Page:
Sep 22, 2012; Norman, OK, USA; Kansas State Wildcats running back John Hubert (33) runs with the ball in the third quarter against Oklahoma Sooners safety Tony Jefferson (1) at Oklahoma Memorial Stadium. The Wildcats beat the Sooners 24-19. Mandatory Credit: Matthew Emmons-US PRESSWIRE
The Oklahoma defense is not without fault in the incredibly disappointing loss to a very tough Kansas State team Saturday night in Norman, but they were certainly done no favors for their teammates on the offensive side of the ball. The OU defense was put in difficult position after difficult position throughout most of the night following multiple gut-punch type turnovers from the Sooner offense.
That said, there is no denying that the defense came up short, on multiple occasions, in the fourth quarter when it absolutely had to have a stop. Kansas State went three-for-three on third down conversions that essentially sealed the victory.
Our 'Film Study' series will provide an opportunity for a much more in-depth analysis of everything that went wrong (on both sides of the ball), but for now let's just take this by position group.
In what will be a common theme amongst this entire front seven, no one player particularly stood out. Not even a little bit. There was absolutely zero push, for literally the entire game, from the defensive line. They provided little resistance in the run game, allowing 200+ yards and a near five yard average per carry, and amazingly even less when it came to a pass rush.
I thought Chuka Ndulue really, really struggled in defending the run. It looked like Kansas State constantly attacked the opposite side of whichever end David King was on and had considerable success in doing so. Sadly, as we've become all too accustomed to, the defensive tackle position was utterly invisible.
I don't really care what anyone says at this point, if this is the system then it's a stupid system. This defense needs the linebackers to make plays and that's not happening. This maintaining your gap story has amounted to little else than both Corey Nelson and Tom Wort constantly being taken out of the play. If this scheme, as it appears to be, is designed for them to take on blocks and then shed them once the play comes their way, then it was destined to fail from the start. And if that was in fact the plan, then the coach/es responsible for installing it should be immediately fired. Anyone who has watched film on either Nelson or especially Wort should have been able to tell that would never, in a million years, work.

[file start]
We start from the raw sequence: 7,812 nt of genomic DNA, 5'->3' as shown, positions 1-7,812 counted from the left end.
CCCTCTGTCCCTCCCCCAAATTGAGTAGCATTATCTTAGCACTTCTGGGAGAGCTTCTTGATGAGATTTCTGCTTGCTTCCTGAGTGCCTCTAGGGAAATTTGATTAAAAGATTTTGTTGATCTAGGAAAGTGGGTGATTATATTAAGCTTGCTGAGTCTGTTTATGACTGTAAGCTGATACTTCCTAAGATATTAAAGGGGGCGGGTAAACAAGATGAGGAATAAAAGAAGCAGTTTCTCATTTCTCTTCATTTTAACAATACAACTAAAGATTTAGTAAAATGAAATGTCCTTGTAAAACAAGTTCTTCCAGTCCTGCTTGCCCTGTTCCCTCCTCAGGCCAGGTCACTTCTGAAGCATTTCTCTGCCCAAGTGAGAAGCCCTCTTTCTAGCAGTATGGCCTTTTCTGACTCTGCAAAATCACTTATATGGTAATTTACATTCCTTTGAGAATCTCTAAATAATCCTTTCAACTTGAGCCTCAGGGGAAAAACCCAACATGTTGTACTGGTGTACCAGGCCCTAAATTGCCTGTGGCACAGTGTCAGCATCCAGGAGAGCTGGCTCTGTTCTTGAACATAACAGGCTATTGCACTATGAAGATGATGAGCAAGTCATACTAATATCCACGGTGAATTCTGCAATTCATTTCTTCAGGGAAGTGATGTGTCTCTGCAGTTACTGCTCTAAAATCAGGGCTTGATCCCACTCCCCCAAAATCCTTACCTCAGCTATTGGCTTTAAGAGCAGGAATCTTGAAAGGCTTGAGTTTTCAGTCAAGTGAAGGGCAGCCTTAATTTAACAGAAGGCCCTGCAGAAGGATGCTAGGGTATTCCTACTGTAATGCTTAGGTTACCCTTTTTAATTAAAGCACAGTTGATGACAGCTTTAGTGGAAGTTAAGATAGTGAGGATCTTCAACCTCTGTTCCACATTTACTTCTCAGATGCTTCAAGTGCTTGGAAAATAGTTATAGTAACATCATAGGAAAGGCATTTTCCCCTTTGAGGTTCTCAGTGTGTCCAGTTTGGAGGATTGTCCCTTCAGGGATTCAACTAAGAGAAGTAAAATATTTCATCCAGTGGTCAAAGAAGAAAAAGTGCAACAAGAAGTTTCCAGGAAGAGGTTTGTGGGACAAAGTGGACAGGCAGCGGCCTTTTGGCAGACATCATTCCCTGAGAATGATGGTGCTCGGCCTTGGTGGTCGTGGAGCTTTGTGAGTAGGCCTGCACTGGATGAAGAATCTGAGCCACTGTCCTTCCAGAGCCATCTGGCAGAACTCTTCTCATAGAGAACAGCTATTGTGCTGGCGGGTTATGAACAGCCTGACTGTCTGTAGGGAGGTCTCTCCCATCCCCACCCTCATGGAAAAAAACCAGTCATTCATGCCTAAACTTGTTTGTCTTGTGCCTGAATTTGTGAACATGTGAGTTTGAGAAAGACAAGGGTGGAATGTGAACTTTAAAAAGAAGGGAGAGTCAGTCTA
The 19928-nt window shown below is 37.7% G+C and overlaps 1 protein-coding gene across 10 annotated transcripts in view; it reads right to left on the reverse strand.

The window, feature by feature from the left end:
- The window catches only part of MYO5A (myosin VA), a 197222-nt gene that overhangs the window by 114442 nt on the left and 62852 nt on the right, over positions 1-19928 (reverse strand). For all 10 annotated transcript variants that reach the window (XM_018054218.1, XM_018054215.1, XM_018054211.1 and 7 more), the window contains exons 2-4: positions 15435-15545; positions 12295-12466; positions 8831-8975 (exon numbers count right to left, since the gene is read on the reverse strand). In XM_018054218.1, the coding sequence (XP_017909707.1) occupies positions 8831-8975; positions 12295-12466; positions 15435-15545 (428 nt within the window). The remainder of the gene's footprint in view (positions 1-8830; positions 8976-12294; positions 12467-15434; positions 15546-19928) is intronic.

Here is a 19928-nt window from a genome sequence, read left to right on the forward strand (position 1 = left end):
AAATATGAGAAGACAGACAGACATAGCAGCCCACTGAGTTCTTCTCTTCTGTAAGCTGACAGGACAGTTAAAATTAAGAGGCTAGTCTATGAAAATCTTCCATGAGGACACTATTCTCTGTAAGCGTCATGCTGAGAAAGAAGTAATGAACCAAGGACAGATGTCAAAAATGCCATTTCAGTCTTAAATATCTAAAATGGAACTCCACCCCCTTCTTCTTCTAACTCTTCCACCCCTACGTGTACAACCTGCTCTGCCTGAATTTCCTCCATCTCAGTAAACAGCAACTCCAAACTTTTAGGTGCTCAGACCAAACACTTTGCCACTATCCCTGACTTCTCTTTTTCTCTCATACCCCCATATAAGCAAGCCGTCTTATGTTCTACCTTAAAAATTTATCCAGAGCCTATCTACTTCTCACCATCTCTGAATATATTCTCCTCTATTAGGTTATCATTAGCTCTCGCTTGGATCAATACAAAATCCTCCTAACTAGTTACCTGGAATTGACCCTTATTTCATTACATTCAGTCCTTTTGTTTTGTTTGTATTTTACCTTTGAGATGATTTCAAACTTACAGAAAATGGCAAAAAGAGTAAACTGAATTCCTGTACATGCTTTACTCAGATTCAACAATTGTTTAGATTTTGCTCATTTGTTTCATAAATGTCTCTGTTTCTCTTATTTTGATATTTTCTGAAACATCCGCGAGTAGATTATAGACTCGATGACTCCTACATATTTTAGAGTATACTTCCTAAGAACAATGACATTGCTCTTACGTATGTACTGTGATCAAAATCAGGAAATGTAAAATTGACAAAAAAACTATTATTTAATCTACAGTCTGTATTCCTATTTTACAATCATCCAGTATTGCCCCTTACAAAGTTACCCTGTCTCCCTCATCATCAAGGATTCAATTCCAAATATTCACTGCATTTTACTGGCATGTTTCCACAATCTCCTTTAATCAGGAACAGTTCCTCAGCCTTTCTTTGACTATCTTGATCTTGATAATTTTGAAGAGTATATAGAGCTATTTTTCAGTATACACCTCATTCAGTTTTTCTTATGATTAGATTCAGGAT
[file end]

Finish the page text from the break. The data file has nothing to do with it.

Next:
Is anyone else incredibly disturbed by the fact this defense appears to be designed for the secondary to be the only ones who make plays?
OU's starting secondary combined for 37 tackles. TJ (14) Harris (12) Colvin (6) Hurst (5). Those 4 top the list of #sooners tackle leaders— Brandon Chatmon (@BChatmon) September 23, 2012
- is not normal. Or at least it shouldn't be. It goes back to what we were talking about with the linebackers. It's almost as if the front seven's sole responsibility is to take on blocks, then leave everything else for the secondary to clean up. Maybe that's not how it's supposed to work, but through three games that's what is happening. In my opinion, that's putting an awful lot of pressure on your secondary, as the last line of defense, to play almost a perfect game.
As for Saturday night, I thought both Tony Jefferson and Aaron Colvin were outstanding. Of course, we've come to expect that. Javon Harris wasn't terrible, but I can remember more than one instance where he tried to lower his shoulder rather than simply wrapping up and it cost OU yards every single time. Thought it was another rough game for Gabe Lynn. Not as bad as Texas Tech, but another instance in which in did not play very well in space. There were also WAY TOO MANY times where the Kanas State receiver was inexplicably wide open, by a considerable margin, for no apparent reason.
Really believe, for the better part of this game, the defense did their part even in spite of the offense. That said, those third down conversions in the fourth quarter were killer. We can argue about whether or not that is solely on the defense, but ultimately it's a red herring when you're coming off a loss like the one Oklahoma suffered Saturday night on their home field. To borrow Bob's favorite line: At the end of the day, the OU defense did not play a great game but they did play well enough for OU to win this game.